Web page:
If there’s anyone you can trust with a story about marginalised people somehow forming their own unique family to get by in the world – without drowning it in sentimentality or melodrama – then it’s definitely Hirokazu Kore-eda.
The master of the non-nuclear family strikes again!
Working in Korean for the first time, the Japanese director Hirokazu Kore-eda explores some of his favourite themes of families (found or otherwise) and their complexity in his latest film Broker. He has assembled a to-die-for cast including Song Kang-ho, who won the Best Actor Award for his role at the Cannes Film Festival in 2022, and Bae Doona, with whom Kore-eda has previously worked on his 2009 film Air Doll.
Song plays Sang-hyun, a laundry owner who has a lucrative side-line in selling abandoned babies to wealthy childless couples alongside his friend Dong-soo (a soulful-eyed Gang Dong-won). Their latest deal is thwarted however when the baby’s mother So-young (Lee Ji-eun) has a change of heart and returns to the spot where she left her son to reclaim him. Bae Doona and Lee Joo-young are the detectives tasked with tracking down the baby brokers.
At first reading it sounds ridiculous to say that selling babies could evoke an empathetic response, and yet Hirokazu Kore-eda achieves this by focussing on the humanity in each of the people involved, not their crime. While obviously an illegal act (the permanently-eating cops on their trail is a frequent reminder that they are committing a crime), Kore-eda even has us asking if the people who want to buy children in this way are even worse than those trying to sell them. Who has the best interests of the child at heart? Who deserves to be a parent? And most importantly, would it be better if some people hadn’t even been born?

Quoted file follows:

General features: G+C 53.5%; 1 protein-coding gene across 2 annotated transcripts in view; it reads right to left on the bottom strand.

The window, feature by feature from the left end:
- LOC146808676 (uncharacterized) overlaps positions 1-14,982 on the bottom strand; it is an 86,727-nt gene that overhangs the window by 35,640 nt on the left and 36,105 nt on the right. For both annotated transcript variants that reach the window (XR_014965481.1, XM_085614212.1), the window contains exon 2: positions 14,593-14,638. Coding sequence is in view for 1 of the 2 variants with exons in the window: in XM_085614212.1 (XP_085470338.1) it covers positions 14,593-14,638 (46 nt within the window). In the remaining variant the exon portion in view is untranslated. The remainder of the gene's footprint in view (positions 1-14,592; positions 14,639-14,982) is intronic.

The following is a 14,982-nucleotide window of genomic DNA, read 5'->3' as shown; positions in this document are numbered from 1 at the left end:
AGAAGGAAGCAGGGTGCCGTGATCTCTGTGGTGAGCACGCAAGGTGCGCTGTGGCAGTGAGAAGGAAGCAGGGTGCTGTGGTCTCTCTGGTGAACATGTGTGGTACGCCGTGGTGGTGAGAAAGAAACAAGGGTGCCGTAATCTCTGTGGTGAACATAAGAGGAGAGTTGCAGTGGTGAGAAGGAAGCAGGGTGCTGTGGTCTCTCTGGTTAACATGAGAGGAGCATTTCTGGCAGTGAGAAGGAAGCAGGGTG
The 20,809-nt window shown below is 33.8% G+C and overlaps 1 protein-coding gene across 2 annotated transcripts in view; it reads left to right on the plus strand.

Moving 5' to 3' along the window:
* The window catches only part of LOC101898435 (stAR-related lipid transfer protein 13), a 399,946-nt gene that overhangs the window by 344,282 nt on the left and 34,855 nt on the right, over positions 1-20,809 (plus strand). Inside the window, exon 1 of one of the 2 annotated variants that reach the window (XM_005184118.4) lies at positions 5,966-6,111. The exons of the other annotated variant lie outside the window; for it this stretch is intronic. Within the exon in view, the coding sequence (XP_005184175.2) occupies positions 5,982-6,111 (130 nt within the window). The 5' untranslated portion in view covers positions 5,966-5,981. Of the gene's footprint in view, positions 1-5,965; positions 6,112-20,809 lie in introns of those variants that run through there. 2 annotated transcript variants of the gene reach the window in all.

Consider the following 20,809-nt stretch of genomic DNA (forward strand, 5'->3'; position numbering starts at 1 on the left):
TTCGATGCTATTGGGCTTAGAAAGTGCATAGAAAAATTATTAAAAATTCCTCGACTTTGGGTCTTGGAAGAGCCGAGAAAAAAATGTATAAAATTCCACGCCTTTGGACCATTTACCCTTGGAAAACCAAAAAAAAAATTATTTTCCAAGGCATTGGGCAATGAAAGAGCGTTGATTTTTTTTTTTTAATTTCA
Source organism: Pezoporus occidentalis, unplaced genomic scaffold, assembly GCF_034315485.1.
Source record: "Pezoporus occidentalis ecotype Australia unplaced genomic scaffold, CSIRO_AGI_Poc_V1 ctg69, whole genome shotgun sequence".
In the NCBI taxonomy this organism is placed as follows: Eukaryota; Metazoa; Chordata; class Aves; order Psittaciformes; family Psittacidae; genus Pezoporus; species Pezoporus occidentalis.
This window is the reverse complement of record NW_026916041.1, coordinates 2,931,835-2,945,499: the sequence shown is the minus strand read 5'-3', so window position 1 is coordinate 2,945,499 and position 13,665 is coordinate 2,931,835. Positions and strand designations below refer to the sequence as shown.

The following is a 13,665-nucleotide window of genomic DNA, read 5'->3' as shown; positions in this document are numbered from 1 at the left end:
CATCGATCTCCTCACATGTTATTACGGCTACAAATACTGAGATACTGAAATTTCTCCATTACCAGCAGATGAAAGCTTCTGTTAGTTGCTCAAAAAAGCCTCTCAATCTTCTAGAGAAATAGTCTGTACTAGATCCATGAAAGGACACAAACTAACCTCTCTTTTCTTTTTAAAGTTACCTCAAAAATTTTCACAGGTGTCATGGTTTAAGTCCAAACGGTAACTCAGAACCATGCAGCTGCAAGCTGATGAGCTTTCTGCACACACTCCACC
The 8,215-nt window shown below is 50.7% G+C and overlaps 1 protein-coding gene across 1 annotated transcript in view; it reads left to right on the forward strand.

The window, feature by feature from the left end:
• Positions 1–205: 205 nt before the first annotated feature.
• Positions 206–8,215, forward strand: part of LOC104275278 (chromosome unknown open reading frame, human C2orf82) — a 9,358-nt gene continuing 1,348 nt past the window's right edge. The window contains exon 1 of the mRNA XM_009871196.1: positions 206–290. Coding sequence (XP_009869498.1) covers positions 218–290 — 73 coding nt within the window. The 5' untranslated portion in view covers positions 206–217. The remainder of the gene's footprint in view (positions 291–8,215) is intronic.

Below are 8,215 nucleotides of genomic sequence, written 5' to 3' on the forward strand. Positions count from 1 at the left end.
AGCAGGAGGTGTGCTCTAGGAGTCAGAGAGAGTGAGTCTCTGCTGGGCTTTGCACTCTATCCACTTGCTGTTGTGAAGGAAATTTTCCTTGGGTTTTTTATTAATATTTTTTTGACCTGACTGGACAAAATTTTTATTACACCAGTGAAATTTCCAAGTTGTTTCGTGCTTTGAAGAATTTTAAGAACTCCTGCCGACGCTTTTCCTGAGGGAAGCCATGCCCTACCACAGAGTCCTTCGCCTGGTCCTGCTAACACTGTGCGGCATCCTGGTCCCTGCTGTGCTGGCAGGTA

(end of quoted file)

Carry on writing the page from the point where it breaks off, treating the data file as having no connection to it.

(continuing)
Portraying a baby trafficker in an empathetic manner is not straightforward, but Song Kang-ho is so full of warmth and good humour that it is impossible not to like Sang-hyun, and Gang Dong-won (his sidekick Dong-soo) delicately masks a lifetime of abandonment and hurt behind gentle eyes so that we know that he knows what’s best for baby.
Every character is a little broken through no fault of their own, every character challenges either legal or moral judgements, every character has their own motivation for becoming involved – and it takes the emergence and acceptance of this constructed family to validate to themselves their very presence on Earth.
There’s no denying that this is very much ‘un film de Kore-eda’ – his gentle handling of complex relationships with very little (if any) judgment, and the skill of his actors, combine to create a warm story on a topic that feels like it should be very different.
The very final scenes are perhaps the weakest and feel as though they have been added as an afterthought, but for Kore-eda fans, Broker will not disappoint.